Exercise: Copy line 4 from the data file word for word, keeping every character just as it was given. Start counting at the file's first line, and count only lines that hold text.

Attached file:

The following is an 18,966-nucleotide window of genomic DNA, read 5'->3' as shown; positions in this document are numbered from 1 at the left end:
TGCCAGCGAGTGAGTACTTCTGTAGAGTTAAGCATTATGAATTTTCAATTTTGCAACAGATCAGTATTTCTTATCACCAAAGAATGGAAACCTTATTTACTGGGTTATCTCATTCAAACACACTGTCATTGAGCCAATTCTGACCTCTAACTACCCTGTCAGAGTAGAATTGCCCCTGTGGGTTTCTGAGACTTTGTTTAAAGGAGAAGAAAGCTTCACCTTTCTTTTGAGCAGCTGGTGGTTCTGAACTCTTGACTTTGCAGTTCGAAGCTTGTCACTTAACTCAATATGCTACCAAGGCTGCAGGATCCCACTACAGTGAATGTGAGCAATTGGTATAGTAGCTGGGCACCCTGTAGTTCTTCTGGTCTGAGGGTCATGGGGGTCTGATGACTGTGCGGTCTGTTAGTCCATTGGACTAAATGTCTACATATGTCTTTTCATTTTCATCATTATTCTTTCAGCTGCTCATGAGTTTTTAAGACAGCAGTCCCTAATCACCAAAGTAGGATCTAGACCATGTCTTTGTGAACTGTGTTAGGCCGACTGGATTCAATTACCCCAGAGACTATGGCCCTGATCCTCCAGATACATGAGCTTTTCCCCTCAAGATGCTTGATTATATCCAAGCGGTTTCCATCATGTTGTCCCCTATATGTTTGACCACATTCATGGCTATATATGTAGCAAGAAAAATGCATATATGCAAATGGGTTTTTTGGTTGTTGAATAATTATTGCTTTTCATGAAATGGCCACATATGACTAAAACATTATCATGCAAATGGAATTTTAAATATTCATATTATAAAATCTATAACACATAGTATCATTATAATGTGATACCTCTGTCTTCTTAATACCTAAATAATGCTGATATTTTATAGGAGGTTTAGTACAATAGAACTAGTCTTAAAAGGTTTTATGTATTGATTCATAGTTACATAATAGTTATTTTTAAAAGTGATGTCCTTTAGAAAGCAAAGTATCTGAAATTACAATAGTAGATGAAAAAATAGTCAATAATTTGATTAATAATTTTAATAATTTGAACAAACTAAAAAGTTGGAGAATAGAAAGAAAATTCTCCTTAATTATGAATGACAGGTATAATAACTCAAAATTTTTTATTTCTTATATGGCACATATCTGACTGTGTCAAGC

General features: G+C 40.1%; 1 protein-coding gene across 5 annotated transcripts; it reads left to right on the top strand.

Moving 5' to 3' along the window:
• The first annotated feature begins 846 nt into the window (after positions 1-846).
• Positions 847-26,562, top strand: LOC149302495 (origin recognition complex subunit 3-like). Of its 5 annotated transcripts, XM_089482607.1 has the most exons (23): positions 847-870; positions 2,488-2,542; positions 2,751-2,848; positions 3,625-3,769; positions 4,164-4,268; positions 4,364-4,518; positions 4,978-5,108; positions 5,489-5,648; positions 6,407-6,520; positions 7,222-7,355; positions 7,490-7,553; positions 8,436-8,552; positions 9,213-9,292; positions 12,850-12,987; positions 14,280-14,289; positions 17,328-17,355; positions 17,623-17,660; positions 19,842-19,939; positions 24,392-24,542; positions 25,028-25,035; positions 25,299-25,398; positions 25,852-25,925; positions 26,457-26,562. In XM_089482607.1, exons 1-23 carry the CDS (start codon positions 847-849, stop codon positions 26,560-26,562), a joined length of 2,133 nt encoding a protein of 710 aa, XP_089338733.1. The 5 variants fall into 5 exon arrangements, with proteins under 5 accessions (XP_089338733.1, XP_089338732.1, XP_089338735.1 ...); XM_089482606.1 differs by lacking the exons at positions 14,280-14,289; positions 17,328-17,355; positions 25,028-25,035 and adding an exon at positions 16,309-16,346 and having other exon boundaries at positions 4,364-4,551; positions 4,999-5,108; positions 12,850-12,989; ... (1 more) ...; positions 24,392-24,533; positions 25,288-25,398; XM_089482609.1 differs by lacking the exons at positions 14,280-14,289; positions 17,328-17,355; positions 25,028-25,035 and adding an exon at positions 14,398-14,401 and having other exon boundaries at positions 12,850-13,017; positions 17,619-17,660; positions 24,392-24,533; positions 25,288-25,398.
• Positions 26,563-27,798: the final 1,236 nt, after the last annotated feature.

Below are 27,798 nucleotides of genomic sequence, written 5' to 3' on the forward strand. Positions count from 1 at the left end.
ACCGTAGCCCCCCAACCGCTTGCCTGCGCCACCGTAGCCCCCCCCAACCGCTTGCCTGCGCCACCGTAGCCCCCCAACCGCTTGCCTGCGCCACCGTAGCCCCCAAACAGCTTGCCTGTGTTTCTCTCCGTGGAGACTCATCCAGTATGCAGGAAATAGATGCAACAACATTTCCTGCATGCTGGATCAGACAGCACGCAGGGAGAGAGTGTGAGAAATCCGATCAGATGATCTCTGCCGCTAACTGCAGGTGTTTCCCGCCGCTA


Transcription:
Moving 5' to 3' along the window: